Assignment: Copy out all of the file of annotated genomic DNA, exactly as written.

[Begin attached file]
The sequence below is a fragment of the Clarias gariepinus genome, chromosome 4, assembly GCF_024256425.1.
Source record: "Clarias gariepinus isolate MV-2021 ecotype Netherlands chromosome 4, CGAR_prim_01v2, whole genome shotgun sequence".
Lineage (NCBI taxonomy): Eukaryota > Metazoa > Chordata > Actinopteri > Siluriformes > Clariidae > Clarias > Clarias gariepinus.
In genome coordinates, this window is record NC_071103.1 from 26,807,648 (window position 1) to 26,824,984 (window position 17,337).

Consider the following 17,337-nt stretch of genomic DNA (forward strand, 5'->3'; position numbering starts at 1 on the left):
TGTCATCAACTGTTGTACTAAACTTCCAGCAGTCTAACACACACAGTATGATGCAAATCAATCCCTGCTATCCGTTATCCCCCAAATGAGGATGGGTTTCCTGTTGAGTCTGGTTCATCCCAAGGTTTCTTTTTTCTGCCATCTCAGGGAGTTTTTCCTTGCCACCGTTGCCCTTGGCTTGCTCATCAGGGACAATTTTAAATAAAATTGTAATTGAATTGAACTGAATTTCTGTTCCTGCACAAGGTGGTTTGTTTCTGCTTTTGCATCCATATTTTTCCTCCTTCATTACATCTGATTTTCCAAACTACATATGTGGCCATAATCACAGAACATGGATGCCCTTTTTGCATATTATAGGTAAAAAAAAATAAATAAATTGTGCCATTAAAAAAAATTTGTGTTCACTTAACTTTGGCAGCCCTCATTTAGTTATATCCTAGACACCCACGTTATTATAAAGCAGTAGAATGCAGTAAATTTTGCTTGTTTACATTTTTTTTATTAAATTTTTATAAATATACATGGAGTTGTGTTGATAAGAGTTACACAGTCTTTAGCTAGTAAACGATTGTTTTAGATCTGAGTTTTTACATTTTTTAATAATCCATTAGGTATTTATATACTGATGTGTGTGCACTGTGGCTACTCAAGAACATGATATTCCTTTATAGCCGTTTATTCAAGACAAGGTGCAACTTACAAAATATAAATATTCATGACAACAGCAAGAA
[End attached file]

The sequence below is a fragment of the Clarias gariepinus genome, chromosome 4, assembly GCF_024256425.1.
Source record: "Clarias gariepinus isolate MV-2021 ecotype Netherlands chromosome 4, CGAR_prim_01v2, whole genome shotgun sequence".
Lineage (NCBI taxonomy): Eukaryota > Metazoa > Chordata > Actinopteri > Siluriformes > Clariidae > Clarias > Clarias gariepinus.
In genome coordinates, this window is record NC_071103.1 from 26,807,648 (window position 1) to 26,824,984 (window position 17,337).

Consider the following 17,337-nt stretch of genomic DNA (forward strand, 5'->3'; position numbering starts at 1 on the left):
TGTCATCAACTGTTGTACTAAACTTCCAGCAGTCTAACACACACAGTATGATGCAAATCAATCCCTGCTATCCGTTATCCCCCAAATGAGGATGGGTTTCCTGTTGAGTCTGGTTCATCCCAAGGTTTCTTTTTTCTGCCATCTCAGGGAGTTTTTCCTTGCCACCGTTGCCCTTGGCTTGCTCATCAGGGACAATTTTAAATAAAATTGTAATTGAATTGAACTGAATTTCTGTTCCTGCACAAGGTGGTTTGTTTCTGCTTTTGCATCCATATTTTTCCTCCTTCATTACATCTGATTTTCCAAACTACATATGTGGCCATAATCACAGAACATGGATGCCCTTTTTGCATATTATAGGTAAAAAAAAATAAATAAATTGTGCCATTAAAAAAAATTTGTGTTCACTTAACTTTGGCAGCCCTCATTTAGTTATATCCTAGACACCCACGTTATTATAAAGCAGTAGAATGCAGTAAATTTTGCTTGTTTACATTTTTTTTATTAAATTTTTATAAATATACATGGAGTTGTGTTGATAAGAGTTACACAGTCTTTAGCTAGTAAACGATTGTTTTAGATCTGAGTTTTTACATTTTTTAATAATCCATTAGGTATTTATATACTGATGTGTGTGCACTGTGGCTACTCAAGAACATGATATTCCTTTATAGCCGTTTATTCAAGACAAGGTGCAACTTACAAAATATAAATATTCATGACAACAGCAAGAA